5 Ways to Work with Audio Samples from Splice Sounds

Whether you’re new to working with samples or are a seasoned sample pro, we think you’ll find something to inspire your writing or increase the efficiency of your production with these 5 tips for working with samples in your projects. And if you don’t have a go-to source for samples, browse Splice Sounds with a 14 day free trial.

1) Create Custom Drum & Percussion Kits

Inspiration can happen quickly when you create custom drum kits from audio samples in software plugins like Ultrabeat (Logic) or racks (in Ableton Live).  Many software samplers also give you the option to layer sounds, so you may want to experiment with creating non-traditional kits by subtly layering FX like sirens or vocals with your primary drum sounds. You can also try layering multiple drums like a “boomy” kick and a “punchy” kick to really sculpt the sound you’re looking for.

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2) Add Reverse Reverb to Vocal Samples

Adding reverse reverb to any sample can give it a haunting quality, and it works especially well on vocals. Easily create a reverse reverb effect by downloading a sample then reversing it. Once you’ve done this (and the process is different depending on DAW), add a reverb with a long tail. Next, bounce the audio file to disk and reverse it again. Now, the sample will be playing forwards as it was intended, but the huge reverb tail will platy in reverse, creating a swooping lead into the sample. For an in depth look at creating reverse reverb effects in FL Studio, check out HTMEM’s tutorial here.

3) Use the Splice Beat Maker

Another great tool to use is the Splice Beat Maker as a starting point for creating your beat. Simply drag and drop samples from Splice Sounds and create up to 8 layers and 32 steps worth of rhythm. Once you’re satisfied with the beat, you can export the samples as well as the midi information and take it further in your own respective DAWs.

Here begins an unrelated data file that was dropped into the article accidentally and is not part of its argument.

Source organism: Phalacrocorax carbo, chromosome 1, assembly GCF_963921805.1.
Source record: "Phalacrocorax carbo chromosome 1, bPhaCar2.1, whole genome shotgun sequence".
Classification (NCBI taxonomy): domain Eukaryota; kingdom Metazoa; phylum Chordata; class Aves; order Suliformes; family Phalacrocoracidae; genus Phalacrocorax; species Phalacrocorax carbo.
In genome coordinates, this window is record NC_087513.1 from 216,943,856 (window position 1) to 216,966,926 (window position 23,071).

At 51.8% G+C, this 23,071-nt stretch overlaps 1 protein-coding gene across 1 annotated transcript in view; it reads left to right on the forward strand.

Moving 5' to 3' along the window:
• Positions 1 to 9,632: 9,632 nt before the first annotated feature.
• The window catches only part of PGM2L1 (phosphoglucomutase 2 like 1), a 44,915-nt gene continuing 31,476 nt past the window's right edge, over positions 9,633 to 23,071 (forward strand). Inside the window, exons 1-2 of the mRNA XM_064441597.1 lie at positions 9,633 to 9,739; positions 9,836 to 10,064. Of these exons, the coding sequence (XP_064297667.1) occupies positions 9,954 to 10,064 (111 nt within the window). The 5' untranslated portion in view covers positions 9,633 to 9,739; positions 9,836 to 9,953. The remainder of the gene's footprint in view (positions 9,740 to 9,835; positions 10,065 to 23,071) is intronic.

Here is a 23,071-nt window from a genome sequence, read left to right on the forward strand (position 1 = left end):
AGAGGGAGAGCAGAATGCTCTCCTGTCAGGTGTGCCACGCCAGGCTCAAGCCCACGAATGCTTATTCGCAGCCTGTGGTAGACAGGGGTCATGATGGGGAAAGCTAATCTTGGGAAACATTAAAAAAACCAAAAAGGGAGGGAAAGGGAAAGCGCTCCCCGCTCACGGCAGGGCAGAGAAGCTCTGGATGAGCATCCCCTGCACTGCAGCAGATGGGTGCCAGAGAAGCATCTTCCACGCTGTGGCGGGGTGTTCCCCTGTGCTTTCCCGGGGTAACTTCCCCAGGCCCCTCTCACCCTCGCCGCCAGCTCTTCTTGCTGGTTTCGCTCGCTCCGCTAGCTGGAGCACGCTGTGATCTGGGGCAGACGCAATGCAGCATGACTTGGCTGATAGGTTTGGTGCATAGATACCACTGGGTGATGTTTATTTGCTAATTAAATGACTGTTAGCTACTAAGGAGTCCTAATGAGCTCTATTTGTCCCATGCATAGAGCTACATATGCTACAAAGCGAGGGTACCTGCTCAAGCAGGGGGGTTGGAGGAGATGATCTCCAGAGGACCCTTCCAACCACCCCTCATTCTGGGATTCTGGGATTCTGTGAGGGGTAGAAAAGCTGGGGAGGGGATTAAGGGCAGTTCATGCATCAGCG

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4) Resample!

Resampling is a powerful sound design technique you can easily accomplish in your DAW to create interesting variations. Once you have a basic arrangement, try sampling the master output on another track. From there you can add pitch shifting effects, different reverbs and layers to create even more unique sounds. Watch this quick overview to understand approaches resampling in Ableton Live:

5) Use Splice Sounds In Your Favorite Wavetable Synth

Certain soft-synth plugins like Xfer Records’ Serum or Omnisphere 2 allow you to import your own audio samples to create custom synth patches. With Splice Sounds, you have a huge library and a variety of sample content to use as a starting point to dive in deep and make your own unique presets. Try experimenting with long, drawn out sawtooth wave samples as well as airy pad samples and listen to how the sound changes when you use these different sample types as a modifying sound source.

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July 27, 2016

Reuben Raman Marketing Manager at Splice